The Canellaceae are a small tropical plant family of aromatic trees, rarely treelets and shrubs, with a disjunct occurrence between tropical and subtropical America (the Caribbean Region, Costa Rica and South America) and Africa (Madagascar and Eastern Africa).
Canellaceae species from the West Indies, specially the widespread Canella winterana Gaertn.
Some species of Canellaceae are also used to catch octopus, Cinnamodendron ekmanii (Salazar, 2006), and fish, Canella winterana (Liogier, 2000).
The family Canellaceae was published in 1832 by Martius with Canella as described by Browne in 1756 as the sole genus.
Until relatively recently, the Canellaceae have been assigned either to the Parietales (Warburg, 1895; Gilg, 1925; Lawrence, 1951), Annonales (Dahlgren, 1983), or to the Magnoliales (Bonnet, 1876; Takhtajan, 1981; Cronquist, 1988).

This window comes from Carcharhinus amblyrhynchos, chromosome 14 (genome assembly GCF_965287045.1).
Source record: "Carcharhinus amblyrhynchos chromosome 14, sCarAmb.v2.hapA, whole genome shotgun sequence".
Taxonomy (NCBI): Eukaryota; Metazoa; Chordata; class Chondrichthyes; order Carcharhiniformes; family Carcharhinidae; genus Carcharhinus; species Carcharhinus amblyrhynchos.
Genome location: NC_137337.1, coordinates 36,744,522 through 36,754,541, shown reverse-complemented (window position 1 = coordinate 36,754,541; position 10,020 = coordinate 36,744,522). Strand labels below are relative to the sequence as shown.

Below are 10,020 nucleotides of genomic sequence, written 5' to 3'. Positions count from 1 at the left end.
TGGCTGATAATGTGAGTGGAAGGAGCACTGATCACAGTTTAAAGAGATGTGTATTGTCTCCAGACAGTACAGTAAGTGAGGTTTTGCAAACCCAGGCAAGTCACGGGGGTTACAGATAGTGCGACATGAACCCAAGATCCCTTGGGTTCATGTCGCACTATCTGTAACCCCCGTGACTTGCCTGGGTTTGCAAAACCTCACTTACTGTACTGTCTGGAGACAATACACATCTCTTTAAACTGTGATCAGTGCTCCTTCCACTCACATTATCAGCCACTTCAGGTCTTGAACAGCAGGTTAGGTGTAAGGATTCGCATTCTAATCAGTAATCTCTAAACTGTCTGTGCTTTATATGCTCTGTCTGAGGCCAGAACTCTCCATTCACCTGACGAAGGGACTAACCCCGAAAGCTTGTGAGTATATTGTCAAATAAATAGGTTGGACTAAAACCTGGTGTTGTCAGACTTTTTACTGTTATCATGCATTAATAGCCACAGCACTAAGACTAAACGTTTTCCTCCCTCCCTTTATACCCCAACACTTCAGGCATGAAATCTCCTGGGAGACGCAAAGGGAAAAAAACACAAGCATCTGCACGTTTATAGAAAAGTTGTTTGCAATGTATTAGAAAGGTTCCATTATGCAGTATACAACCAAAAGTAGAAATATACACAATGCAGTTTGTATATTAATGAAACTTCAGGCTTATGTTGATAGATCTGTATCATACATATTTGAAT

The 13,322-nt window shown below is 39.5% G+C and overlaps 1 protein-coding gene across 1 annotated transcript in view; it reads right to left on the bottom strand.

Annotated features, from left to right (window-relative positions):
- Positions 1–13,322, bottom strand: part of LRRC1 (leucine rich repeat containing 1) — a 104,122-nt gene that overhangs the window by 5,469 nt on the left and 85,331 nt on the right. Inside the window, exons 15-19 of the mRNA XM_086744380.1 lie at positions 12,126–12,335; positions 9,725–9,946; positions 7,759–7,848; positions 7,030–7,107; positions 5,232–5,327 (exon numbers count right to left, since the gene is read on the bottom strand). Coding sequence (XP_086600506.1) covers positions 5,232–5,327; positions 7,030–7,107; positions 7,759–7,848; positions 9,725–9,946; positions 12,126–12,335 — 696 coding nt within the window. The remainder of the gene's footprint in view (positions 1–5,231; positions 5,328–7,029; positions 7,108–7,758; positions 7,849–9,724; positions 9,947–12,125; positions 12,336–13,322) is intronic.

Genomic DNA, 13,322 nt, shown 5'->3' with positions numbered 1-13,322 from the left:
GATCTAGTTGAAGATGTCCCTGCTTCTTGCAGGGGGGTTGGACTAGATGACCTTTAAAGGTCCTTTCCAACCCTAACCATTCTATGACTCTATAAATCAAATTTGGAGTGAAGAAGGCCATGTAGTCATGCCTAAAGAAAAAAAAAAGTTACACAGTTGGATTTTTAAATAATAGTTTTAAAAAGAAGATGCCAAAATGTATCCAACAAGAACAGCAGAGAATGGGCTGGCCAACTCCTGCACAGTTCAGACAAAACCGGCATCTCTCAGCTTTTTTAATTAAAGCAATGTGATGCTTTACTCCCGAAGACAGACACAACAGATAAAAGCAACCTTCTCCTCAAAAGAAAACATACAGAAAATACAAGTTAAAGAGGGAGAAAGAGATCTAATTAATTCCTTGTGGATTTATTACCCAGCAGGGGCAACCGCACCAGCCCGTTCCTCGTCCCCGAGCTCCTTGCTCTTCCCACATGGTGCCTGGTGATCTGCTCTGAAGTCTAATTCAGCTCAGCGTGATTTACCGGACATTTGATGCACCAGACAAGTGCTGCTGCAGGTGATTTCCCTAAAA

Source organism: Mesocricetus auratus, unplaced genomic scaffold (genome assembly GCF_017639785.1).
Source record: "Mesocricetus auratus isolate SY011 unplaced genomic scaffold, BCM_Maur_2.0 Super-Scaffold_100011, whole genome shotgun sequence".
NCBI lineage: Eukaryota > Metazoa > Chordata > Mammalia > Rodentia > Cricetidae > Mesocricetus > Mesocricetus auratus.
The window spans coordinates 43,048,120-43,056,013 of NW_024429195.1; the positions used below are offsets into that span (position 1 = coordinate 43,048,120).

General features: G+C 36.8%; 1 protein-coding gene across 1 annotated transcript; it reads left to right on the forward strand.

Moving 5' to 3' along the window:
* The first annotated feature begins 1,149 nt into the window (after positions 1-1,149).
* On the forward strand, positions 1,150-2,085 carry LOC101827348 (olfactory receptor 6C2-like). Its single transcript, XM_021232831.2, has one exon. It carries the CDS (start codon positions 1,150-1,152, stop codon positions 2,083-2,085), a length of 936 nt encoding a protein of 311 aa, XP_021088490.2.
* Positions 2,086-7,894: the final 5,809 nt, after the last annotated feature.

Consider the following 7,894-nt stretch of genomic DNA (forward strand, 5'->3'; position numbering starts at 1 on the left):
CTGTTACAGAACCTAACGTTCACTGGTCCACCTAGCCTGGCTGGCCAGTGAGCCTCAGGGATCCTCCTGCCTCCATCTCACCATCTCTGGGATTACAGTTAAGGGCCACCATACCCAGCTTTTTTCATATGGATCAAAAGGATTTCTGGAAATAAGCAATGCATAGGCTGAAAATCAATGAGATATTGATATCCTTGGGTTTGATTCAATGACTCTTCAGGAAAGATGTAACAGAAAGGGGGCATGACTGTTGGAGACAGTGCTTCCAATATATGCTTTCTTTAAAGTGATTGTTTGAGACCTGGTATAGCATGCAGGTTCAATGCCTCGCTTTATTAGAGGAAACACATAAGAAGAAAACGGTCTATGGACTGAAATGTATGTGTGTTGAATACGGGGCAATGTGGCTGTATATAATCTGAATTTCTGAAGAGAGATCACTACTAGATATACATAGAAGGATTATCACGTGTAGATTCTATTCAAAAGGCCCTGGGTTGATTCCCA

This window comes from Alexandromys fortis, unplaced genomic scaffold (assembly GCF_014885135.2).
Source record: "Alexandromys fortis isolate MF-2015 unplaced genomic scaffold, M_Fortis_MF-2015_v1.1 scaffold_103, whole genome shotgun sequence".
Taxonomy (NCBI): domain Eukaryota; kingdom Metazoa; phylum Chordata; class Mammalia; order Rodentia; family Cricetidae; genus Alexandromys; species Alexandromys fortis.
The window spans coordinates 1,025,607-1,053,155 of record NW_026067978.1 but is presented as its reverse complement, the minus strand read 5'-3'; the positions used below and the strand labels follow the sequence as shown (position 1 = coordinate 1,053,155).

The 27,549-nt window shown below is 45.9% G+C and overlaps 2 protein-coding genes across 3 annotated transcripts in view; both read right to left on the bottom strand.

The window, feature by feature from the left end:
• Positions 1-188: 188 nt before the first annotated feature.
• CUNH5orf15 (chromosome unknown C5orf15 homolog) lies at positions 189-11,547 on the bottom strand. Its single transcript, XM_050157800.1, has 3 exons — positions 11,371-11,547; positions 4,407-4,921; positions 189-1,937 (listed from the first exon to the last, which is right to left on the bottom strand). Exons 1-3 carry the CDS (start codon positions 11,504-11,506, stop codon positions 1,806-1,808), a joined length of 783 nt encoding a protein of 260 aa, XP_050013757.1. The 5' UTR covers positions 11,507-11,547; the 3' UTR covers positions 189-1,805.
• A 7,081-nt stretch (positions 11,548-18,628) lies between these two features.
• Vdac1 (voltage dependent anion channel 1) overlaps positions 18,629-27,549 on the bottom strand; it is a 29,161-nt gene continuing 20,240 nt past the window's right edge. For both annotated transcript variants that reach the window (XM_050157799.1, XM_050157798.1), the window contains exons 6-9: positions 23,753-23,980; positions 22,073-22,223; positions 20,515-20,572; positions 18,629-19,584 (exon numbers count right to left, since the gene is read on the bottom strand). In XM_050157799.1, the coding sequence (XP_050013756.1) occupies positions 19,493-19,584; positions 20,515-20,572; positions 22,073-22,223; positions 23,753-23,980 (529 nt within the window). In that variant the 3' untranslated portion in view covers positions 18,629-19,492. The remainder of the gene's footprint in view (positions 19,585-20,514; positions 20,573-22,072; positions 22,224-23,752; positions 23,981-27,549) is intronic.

Members of the Canellaceae form a monophyletic group, which share several synapomorphies such as monadelphous stamens, parietal placentation, and campylotropous ovules (Salazar, 2006).
are anomalous within the Magnoliales in that they have unilateral paratracheal parenchyma, they lack apotracheal parenchyma, their vessel-ray parenchyma pits are half-bordered and similar to intervessel pits, and they commonly have crystals in procumbent and upright ray cells, a feature not seen in any other family of the Magnoliales.
Annonaceae (Voigt, 1888; Periasamy, 1962a, 1990; Mohana Rao, 1975) Aristolochiaceae (Periasamy, 1962a, 1966, 1990; Dahlgren, 1991) Austrobaileyaceae (Endress, 1993a) Canellaceae
(Netolitzky, 1926; Parameswaran, 1961; Cronquist, 1981; Dahlgren, 1991) Degeneriaceae (Swamy, 1949; Periasamy, 1962a, 1990; Dahlgren, 1991) Eupomatiaceae (Periasamy, 1990; Dahlgren, 1991; Endress, 1993b) Magnoliaceae (Corner, 1976; Dahlgren & Clifford, 1982; Periasamy, 1990) Menispermaceae (Periasamy, 1962a, 1990; Sastri, 1969; Dahlgren, 1991) Myristicaceae (Voigt, 1888; Periasamy, 1962a, 1990; pers.